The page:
In addition to a saturated ballot, Walker's lack of support comes down to 1) playing time; and 2) playing conditions. He's obviously the victim of altitude bias, having spent his, ahem, peak in Colorado, and he simply wasn't able to take the field enough (Walker averaged 119 games per season from 1995-2005) to accumulate many of the milestone stats expected of a corner outfielder. It's a shame: We can properly adjust for park and league effects – and with those adjustments, Walker was still 40% more productive than a league-average hitter. When one considers his superior base-running and solid defense, Walker was clearly a HOF talent (though it's admittedly less clear that his body of work makes him a slam-dunk candidate).
After considerable deliberation, Walker receives this vote.
Vladimir Guerrero: When Vlad Guerrero was a young player, writers couldn't say enough about his arm. And it was quite the arm. Vlad could unleash with the best of them. Unfortunately, he didn't always know where the ball was going. He brought the same element of unpredictability and awe to the batter's box. Guerrero had a reputation for swinging at anything – anything – within striking range (and Vlad had a generous interpretation of "striking range"). But his career SO/BB ratio is nearly 1:1, suggesting that Guerrero was far more selective, in his own way, than his reputation suggests. Guerrero only swung at pitches he could hit hard; the fact that he could hit a wider range of pitches harder than almost anyone else makes him unique, but not undisciplined.
According to the Jaffe WAR System (JAWS), which compares a player to the HOF averages for his position by peak and career WAR, Guerrero (50) falls short of the HOF average for right fielders (58). The Bill James HOF Monitor, however, suggests he's an easy pick (Vlad scores 209, against a benchmark of 100).
Is the HOF diminished with Guerrero as a member? Certainly not. But he just misses our imaginary cut.
How bad was he with the glove? Put Manny Ramirez and Gary Sheffield in the same outfield, and you're hoping they hit it to Manny. WAR estimates that over the course of his career, Sheffield's defense rated 29 games worse than that of a replacement-level player. Of the 18,918 players cataloged on Baseball-Reference.com, only Adam Dunn rates worse.
Jeff Kent: MVP voters hate second basemen like an underemployed son-in-law (only 10 MVP selections out of the 173 awarded since 1931). Jeff Kent captured one of those awards in 2000 (though it should have went to Bonds). This isn't to argue that Jeff Kent should be elected to the HOF; it does, however, suggest that we was viewed as if not the best player in his league, certainly among the very best for a short period of time. He was a very good hitter for quite a few years (he famously holds the career record for HR for the position), though never much of a glove man. WAR rates him as the 19th best second baseman of all time, and that feels about right, given the names ahead of him on the list. You can make the argument that one of the 20 best at his position deserves enshrinement (but we won't; Kent misses our cut).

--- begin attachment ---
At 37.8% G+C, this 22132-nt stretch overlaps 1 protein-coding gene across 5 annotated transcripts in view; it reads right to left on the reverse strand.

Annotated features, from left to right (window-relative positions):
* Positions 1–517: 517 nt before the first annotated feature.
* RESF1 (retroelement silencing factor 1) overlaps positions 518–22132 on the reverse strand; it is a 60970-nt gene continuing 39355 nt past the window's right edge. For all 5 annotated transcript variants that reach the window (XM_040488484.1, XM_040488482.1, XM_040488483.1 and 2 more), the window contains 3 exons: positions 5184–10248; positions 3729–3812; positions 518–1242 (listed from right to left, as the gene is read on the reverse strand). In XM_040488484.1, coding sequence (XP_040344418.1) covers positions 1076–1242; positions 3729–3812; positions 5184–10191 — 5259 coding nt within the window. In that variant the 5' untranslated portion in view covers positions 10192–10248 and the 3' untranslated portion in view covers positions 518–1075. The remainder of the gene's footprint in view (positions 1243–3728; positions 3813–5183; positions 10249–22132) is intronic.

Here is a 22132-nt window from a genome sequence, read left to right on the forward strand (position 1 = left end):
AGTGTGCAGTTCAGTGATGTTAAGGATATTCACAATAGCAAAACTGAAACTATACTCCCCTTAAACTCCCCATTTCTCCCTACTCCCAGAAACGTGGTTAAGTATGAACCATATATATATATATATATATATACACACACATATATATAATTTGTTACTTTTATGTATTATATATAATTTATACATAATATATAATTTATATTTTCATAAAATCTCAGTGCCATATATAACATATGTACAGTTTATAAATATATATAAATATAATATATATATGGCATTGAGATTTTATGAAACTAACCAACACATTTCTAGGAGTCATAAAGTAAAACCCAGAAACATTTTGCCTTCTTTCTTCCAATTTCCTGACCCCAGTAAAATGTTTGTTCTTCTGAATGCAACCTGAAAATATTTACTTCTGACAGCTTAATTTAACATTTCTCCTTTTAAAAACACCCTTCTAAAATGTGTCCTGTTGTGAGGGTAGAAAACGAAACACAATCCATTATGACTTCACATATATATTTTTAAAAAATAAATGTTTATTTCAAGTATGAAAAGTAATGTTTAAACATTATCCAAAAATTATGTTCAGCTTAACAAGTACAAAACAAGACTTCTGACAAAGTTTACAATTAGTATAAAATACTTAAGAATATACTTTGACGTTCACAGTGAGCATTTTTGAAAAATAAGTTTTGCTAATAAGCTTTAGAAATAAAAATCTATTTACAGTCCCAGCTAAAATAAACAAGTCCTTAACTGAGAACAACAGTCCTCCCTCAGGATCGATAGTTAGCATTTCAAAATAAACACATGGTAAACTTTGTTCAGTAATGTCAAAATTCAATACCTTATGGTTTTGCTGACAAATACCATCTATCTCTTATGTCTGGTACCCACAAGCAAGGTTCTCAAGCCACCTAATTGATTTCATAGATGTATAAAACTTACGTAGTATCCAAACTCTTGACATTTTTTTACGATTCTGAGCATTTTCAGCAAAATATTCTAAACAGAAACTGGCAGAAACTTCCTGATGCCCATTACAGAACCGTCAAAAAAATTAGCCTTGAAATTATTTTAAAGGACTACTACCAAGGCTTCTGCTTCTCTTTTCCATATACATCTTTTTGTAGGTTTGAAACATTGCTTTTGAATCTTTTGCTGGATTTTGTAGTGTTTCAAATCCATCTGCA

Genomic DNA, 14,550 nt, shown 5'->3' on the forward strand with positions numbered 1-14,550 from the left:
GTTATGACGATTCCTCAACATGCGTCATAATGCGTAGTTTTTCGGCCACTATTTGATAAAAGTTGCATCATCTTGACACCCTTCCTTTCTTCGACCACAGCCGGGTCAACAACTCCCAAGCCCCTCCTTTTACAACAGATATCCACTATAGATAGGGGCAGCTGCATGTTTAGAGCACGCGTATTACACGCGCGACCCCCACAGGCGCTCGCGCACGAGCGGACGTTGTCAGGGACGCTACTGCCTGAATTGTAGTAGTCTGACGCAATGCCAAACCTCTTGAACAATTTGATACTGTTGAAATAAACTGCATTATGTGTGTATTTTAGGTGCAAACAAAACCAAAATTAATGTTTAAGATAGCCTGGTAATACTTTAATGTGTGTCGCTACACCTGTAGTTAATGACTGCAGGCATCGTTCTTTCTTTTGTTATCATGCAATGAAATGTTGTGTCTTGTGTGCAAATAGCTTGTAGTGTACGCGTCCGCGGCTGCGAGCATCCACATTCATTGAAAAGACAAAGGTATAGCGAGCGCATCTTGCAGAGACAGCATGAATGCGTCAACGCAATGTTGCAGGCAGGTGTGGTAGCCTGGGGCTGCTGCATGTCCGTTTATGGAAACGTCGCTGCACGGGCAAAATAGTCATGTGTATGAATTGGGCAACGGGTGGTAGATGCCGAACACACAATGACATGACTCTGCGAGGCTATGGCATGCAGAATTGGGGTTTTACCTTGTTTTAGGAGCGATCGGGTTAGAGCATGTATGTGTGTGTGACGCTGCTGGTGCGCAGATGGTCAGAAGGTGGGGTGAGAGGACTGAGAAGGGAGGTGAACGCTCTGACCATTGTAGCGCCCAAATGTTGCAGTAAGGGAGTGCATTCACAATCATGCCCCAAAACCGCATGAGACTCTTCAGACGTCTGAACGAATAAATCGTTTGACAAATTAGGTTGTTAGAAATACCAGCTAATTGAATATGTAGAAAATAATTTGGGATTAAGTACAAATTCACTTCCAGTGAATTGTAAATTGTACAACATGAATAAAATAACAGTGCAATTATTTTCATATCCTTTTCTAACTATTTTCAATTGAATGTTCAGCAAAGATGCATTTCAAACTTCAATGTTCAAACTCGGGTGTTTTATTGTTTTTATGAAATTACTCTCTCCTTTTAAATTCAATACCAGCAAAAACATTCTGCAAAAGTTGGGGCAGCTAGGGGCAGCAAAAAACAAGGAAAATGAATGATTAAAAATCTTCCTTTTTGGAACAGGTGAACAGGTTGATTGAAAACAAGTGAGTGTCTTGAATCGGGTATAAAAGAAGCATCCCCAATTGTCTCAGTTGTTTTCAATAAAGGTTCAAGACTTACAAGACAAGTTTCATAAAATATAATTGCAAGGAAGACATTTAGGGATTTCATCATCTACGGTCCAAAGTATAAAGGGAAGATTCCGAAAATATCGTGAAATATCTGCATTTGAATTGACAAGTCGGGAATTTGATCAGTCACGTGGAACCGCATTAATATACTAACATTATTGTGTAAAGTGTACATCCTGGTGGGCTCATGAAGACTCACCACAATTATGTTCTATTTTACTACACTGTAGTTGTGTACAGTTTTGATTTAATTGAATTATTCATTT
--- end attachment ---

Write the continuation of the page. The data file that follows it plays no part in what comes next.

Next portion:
Tim Raines: The cause célèbre of the analytics community since Bert Blyleven's deserved induction in 2011, Raines finally crosses the HOF threshold in this, his final year, on the regular ballot. He receives this theoretical vote.
Player A will enter the HOF this year. Player B will receive tepid support. Player C, when eligible, will likely drop off the ballot in his first year of eligibility. Player A, as you know, is Trevor Hoffman. Player B, Billy Wagner. Player C, it might surprise you to learn, is Joe Nathan.
Billy Wagner was a ninth-inning force of nature, an amazing talent who had a wonderful career. By any objective measure, he was a better pitcher than Trevor Hoffman.
This is not to argue that Billy Wagner deserves a place in the Hall of Fame. In fact, he falls short on this ballot. It's shame that he'll have to watch a (slightly) lesser contemporary receive a plaque for no other reason than he compiled more of the dumbest major statistic ever invented.
FINAL BALLOT: Bonds, Clemens, Bagwell, Raines, Rodriguez, Ramirez, Mussina, Schilling, Walker